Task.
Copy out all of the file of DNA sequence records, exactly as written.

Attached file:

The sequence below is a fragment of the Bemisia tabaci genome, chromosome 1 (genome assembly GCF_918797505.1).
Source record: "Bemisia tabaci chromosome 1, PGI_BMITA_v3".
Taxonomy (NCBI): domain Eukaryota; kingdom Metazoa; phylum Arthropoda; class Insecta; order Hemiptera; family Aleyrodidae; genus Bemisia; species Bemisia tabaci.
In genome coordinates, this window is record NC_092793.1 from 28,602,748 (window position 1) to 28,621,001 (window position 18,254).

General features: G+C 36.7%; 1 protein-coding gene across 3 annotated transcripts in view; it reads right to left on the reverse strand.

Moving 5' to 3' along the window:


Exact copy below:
The sequence below is a fragment of the Bemisia tabaci genome, chromosome 1 (genome assembly GCF_918797505.1).
Source record: "Bemisia tabaci chromosome 1, PGI_BMITA_v3".
Taxonomy (NCBI): domain Eukaryota; kingdom Metazoa; phylum Arthropoda; class Insecta; order Hemiptera; family Aleyrodidae; genus Bemisia; species Bemisia tabaci.
In genome coordinates, this window is record NC_092793.1 from 28,602,748 (window position 1) to 28,621,001 (window position 18,254).

General features: G+C 36.7%; 1 protein-coding gene across 3 annotated transcripts in view; it reads right to left on the reverse strand.

Moving 5' to 3' along the window: